KAKATA, Margibi – The trial of the suspects in the murder of German national Juergen Schedemamn has been postponed until the August term of court after the court allowed the public defender’s request for a jury trial.
The COVID-19 pandemic forced the justice system to defer all jury trials until the next term of court in order to comply with health protocols.
Schedemamn, the chief executive officer of International Consultant Capital, was killed during an armed robbery at the logging company’s compound in Big Joe Town, a community on the outskirts of Buchanan, Grand Bassa.
The two suspects, Emmanuel Kollie and Joseph Cole, were arrested for crimes including murder, armed robbery, and criminal conspiracy.
Their case was transferred from Grand Bassa to Margibi in March of this year after their lawyer at the time, Aaron Kartee, argued that the high profile nature of the case and the fact that several prominent Grand Bassa citizens and opinion leaders were appearing on different radio talk shows and making prejudicial comments meant that his clients could not receive a fair trial in the county.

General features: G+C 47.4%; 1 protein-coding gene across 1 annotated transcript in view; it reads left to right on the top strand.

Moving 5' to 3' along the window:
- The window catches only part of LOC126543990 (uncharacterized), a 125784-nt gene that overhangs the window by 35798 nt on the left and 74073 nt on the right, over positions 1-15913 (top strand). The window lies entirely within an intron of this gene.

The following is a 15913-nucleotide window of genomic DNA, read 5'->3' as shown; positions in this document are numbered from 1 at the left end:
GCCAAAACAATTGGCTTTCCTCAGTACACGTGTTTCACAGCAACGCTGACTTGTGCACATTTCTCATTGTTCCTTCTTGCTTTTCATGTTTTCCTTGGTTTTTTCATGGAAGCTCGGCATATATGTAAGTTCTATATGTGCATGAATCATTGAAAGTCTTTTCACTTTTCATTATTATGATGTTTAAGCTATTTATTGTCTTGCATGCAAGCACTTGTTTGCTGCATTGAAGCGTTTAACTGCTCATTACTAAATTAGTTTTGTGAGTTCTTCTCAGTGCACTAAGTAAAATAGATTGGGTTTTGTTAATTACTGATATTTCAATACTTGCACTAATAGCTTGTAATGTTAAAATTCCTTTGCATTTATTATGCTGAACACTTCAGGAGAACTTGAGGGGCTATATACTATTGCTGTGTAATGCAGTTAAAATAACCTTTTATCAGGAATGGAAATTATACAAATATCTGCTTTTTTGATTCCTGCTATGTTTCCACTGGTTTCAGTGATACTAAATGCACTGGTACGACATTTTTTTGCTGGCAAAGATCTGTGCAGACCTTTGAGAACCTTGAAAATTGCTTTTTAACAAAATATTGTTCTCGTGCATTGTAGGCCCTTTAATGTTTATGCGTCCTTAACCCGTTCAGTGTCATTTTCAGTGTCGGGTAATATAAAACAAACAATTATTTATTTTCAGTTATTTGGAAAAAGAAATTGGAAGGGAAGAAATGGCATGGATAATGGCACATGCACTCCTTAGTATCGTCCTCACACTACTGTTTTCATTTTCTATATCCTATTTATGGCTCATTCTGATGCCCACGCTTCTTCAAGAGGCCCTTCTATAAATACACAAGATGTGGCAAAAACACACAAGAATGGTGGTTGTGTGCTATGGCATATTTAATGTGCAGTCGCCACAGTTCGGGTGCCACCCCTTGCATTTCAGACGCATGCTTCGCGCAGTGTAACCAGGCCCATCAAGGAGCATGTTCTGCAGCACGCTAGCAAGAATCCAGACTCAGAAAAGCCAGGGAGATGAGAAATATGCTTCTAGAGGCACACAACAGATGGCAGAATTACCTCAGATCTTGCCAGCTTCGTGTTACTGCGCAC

On June 2, the men appeared at the 13th Judicial Circuit Court and pleaded not guilty before Judge Mardea Tarr-Chenoweth. This comes even though the men had already admitted to the police that they committed the crimes.
Margibi’s county attorney, Deddeh Wilson, represented the prosecution while the defendants were represented by Margibi’s public defender, Alfred Holmes.
On Thursday, Holmes filed three motions, including the motion for separate trials, a motion to dismiss the police investigative statement, and a motion for a jury trial. Judge Tarr-Chenoweth allowed two separate trials for both men.
However, the judge was less willing to grant Holmes motion to dismiss the information that came from the police interrogation. The public defender argued that his clients had admitted to the crimes after being tortured and placed under undue influence. Additionally, he said his clients were not represented by an attorney during the investigation, a right they should have.
The judge denied the motion to scratch out the result of the police investigation but assured the defendants that they would be cross-examined during the course of the trial.
Meanwhile, the assistant minister for litigation, Wesseh Wesseh, says he welcomes the postponement of the trial. He promised that the government would work hard to prove the indictment against the defendants.
The government has been careful to exercise seriousness in this case, as there were initial fears that the murder could leave investors afraid of doing business in the country.
Featured photo courtesy of Garmah Lomo